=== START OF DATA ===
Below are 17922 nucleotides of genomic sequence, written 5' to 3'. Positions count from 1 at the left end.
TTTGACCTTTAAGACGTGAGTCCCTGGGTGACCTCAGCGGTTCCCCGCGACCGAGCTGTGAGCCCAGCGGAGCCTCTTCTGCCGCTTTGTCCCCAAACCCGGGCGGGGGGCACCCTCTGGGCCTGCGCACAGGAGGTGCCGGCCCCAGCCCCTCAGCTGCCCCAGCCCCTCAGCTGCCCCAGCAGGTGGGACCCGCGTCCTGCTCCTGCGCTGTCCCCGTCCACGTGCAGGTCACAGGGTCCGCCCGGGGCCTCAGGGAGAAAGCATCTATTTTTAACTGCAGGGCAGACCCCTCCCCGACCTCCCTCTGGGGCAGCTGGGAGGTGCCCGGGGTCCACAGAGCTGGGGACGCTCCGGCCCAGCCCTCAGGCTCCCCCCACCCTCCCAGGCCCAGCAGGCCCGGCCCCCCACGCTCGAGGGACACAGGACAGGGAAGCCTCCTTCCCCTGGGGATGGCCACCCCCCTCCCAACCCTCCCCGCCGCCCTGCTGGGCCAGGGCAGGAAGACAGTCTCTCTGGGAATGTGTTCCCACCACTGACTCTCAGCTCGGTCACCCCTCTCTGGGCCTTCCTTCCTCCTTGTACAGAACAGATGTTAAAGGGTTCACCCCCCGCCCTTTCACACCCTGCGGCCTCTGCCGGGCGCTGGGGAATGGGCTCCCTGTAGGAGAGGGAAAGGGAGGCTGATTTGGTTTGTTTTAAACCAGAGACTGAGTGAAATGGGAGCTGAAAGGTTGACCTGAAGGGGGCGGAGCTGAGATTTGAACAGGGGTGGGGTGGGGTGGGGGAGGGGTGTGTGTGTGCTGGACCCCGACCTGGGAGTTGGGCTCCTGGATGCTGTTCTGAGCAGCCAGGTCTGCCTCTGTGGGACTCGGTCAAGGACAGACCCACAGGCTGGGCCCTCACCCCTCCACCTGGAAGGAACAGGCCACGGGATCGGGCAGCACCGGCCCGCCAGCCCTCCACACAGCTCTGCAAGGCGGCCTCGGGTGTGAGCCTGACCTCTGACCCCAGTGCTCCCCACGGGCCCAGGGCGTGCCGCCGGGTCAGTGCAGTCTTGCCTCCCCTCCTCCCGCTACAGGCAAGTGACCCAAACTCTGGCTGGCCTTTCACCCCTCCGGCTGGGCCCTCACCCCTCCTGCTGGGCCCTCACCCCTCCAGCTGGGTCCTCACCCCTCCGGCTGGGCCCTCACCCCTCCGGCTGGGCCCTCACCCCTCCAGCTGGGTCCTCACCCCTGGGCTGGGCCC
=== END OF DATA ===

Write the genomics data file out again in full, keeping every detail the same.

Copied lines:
Below are 17922 nucleotides of genomic sequence, written 5' to 3'. Positions count from 1 at the left end.
TTTGACCTTTAAGACGTGAGTCCCTGGGTGACCTCAGCGGTTCCCCGCGACCGAGCTGTGAGCCCAGCGGAGCCTCTTCTGCCGCTTTGTCCCCAAACCCGGGCGGGGGGCACCCTCTGGGCCTGCGCACAGGAGGTGCCGGCCCCAGCCCCTCAGCTGCCCCAGCCCCTCAGCTGCCCCAGCAGGTGGGACCCGCGTCCTGCTCCTGCGCTGTCCCCGTCCACGTGCAGGTCACAGGGTCCGCCCGGGGCCTCAGGGAGAAAGCATCTATTTTTAACTGCAGGGCAGACCCCTCCCCGACCTCCCTCTGGGGCAGCTGGGAGGTGCCCGGGGTCCACAGAGCTGGGGACGCTCCGGCCCAGCCCTCAGGCTCCCCCCACCCTCCCAGGCCCAGCAGGCCCGGCCCCCCACGCTCGAGGGACACAGGACAGGGAAGCCTCCTTCCCCTGGGGATGGCCACCCCCCTCCCAACCCTCCCCGCCGCCCTGCTGGGCCAGGGCAGGAAGACAGTCTCTCTGGGAATGTGTTCCCACCACTGACTCTCAGCTCGGTCACCCCTCTCTGGGCCTTCCTTCCTCCTTGTACAGAACAGATGTTAAAGGGTTCACCCCCCGCCCTTTCACACCCTGCGGCCTCTGCCGGGCGCTGGGGAATGGGCTCCCTGTAGGAGAGGGAAAGGGAGGCTGATTTGGTTTGTTTTAAACCAGAGACTGAGTGAAATGGGAGCTGAAAGGTTGACCTGAAGGGGGCGGAGCTGAGATTTGAACAGGGGTGGGGTGGGGTGGGGGAGGGGTGTGTGTGTGCTGGACCCCGACCTGGGAGTTGGGCTCCTGGATGCTGTTCTGAGCAGCCAGGTCTGCCTCTGTGGGACTCGGTCAAGGACAGACCCACAGGCTGGGCCCTCACCCCTCCACCTGGAAGGAACAGGCCACGGGATCGGGCAGCACCGGCCCGCCAGCCCTCCACACAGCTCTGCAAGGCGGCCTCGGGTGTGAGCCTGACCTCTGACCCCAGTGCTCCCCACGGGCCCAGGGCGTGCCGCCGGGTCAGTGCAGTCTTGCCTCCCCTCCTCCCGCTACAGGCAAGTGACCCAAACTCTGGCTGGCCTTTCACCCCTCCGGCTGGGCCCTCACCCCTCCTGCTGGGCCCTCACCCCTCCAGCTGGGTCCTCACCCCTCCGGCTGGGCCCTCACCCCTCCGGCTGGGCCCTCACCCCTCCAGCTGGGTCCTCACCCCTGGGCTGGGCCC